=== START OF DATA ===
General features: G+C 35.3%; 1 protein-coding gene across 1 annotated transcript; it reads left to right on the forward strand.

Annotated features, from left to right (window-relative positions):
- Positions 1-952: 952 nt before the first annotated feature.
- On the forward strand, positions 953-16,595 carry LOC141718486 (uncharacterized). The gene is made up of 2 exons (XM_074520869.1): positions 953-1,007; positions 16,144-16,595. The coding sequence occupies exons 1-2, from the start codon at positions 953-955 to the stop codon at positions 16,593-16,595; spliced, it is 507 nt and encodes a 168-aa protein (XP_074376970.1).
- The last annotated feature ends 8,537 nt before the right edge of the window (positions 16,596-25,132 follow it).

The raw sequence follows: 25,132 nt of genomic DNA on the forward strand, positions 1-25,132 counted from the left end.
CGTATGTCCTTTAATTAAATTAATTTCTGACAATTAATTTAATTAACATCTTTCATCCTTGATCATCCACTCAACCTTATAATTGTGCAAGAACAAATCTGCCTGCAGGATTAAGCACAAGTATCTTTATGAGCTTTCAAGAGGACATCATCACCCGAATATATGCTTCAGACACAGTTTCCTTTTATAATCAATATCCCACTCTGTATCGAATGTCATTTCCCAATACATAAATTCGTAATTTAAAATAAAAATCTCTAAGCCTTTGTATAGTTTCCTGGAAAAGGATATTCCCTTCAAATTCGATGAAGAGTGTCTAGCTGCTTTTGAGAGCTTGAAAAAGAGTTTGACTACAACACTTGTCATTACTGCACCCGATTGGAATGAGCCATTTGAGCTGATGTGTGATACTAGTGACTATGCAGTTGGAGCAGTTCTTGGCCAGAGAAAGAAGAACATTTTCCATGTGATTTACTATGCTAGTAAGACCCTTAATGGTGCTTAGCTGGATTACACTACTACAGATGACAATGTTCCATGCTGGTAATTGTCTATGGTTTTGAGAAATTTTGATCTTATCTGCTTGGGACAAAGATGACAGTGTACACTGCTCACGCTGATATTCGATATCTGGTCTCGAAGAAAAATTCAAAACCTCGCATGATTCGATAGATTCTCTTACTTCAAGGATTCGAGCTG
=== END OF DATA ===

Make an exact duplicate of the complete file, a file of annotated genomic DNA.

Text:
General features: G+C 35.3%; 1 protein-coding gene across 1 annotated transcript; it reads left to right on the forward strand.

Annotated features, from left to right (window-relative positions):
- Positions 1-952: 952 nt before the first annotated feature.
- On the forward strand, positions 953-16,595 carry LOC141718486 (uncharacterized). The gene is made up of 2 exons (XM_074520869.1): positions 953-1,007; positions 16,144-16,595. The coding sequence occupies exons 1-2, from the start codon at positions 953-955 to the stop codon at positions 16,593-16,595; spliced, it is 507 nt and encodes a 168-aa protein (XP_074376970.1).
- The last annotated feature ends 8,537 nt before the right edge of the window (positions 16,596-25,132 follow it).

The raw sequence follows: 25,132 nt of genomic DNA on the forward strand, positions 1-25,132 counted from the left end.
CGTATGTCCTTTAATTAAATTAATTTCTGACAATTAATTTAATTAACATCTTTCATCCTTGATCATCCACTCAACCTTATAATTGTGCAAGAACAAATCTGCCTGCAGGATTAAGCACAAGTATCTTTATGAGCTTTCAAGAGGACATCATCACCCGAATATATGCTTCAGACACAGTTTCCTTTTATAATCAATATCCCACTCTGTATCGAATGTCATTTCCCAATACATAAATTCGTAATTTAAAATAAAAATCTCTAAGCCTTTGTATAGTTTCCTGGAAAAGGATATTCCCTTCAAATTCGATGAAGAGTGTCTAGCTGCTTTTGAGAGCTTGAAAAAGAGTTTGACTACAACACTTGTCATTACTGCACCCGATTGGAATGAGCCATTTGAGCTGATGTGTGATACTAGTGACTATGCAGTTGGAGCAGTTCTTGGCCAGAGAAAGAAGAACATTTTCCATGTGATTTACTATGCTAGTAAGACCCTTAATGGTGCTTAGCTGGATTACACTACTACAGATGACAATGTTCCATGCTGGTAATTGTCTATGGTTTTGAGAAATTTTGATCTTATCTGCTTGGGACAAAGATGACAGTGTACACTGCTCACGCTGATATTCGATATCTGGTCTCGAAGAAAAATTCAAAACCTCGCATGATTCGATAGATTCTCTTACTTCAAGGATTCGAGCTG